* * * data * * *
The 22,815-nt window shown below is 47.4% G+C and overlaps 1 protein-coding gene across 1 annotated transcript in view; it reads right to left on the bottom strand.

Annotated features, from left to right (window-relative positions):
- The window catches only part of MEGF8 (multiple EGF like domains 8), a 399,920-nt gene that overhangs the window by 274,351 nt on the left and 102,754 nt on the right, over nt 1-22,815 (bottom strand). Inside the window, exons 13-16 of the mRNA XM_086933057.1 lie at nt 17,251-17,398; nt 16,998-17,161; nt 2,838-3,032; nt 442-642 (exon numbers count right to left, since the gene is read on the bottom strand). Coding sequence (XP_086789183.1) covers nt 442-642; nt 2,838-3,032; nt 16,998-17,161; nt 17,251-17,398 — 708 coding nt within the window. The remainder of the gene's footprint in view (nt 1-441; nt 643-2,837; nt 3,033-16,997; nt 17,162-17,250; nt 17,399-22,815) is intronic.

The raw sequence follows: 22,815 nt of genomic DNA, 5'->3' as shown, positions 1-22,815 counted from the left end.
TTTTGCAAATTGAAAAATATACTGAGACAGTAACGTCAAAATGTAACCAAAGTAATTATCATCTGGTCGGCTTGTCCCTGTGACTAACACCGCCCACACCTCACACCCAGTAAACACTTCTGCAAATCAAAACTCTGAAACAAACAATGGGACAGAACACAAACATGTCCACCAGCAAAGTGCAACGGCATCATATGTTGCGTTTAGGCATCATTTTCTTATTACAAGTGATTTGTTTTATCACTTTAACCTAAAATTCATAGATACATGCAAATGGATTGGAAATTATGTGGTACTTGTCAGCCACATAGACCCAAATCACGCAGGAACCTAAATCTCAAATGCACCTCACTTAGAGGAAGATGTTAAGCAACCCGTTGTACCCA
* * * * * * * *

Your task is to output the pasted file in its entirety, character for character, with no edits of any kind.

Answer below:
The 22,815-nt window shown below is 47.4% G+C and overlaps 1 protein-coding gene across 1 annotated transcript in view; it reads right to left on the bottom strand.

Annotated features, from left to right (window-relative positions):
- The window catches only part of MEGF8 (multiple EGF like domains 8), a 399,920-nt gene that overhangs the window by 274,351 nt on the left and 102,754 nt on the right, over nt 1-22,815 (bottom strand). Inside the window, exons 13-16 of the mRNA XM_086933057.1 lie at nt 17,251-17,398; nt 16,998-17,161; nt 2,838-3,032; nt 442-642 (exon numbers count right to left, since the gene is read on the bottom strand). Coding sequence (XP_086789183.1) covers nt 442-642; nt 2,838-3,032; nt 16,998-17,161; nt 17,251-17,398 — 708 coding nt within the window. The remainder of the gene's footprint in view (nt 1-441; nt 643-2,837; nt 3,033-16,997; nt 17,162-17,250; nt 17,399-22,815) is intronic.

The raw sequence follows: 22,815 nt of genomic DNA, 5'->3' as shown, positions 1-22,815 counted from the left end.
TTTTGCAAATTGAAAAATATACTGAGACAGTAACGTCAAAATGTAACCAAAGTAATTATCATCTGGTCGGCTTGTCCCTGTGACTAACACCGCCCACACCTCACACCCAGTAAACACTTCTGCAAATCAAAACTCTGAAACAAACAATGGGACAGAACACAAACATGTCCACCAGCAAAGTGCAACGGCATCATATGTTGCGTTTAGGCATCATTTTCTTATTACAAGTGATTTGTTTTATCACTTTAACCTAAAATTCATAGATACATGCAAATGGATTGGAAATTATGTGGTACTTGTCAGCCACATAGACCCAAATCACGCAGGAACCTAAATCTCAAATGCACCTCACTTAGAGGAAGATGTTAAGCAACCCGTTGTACCCA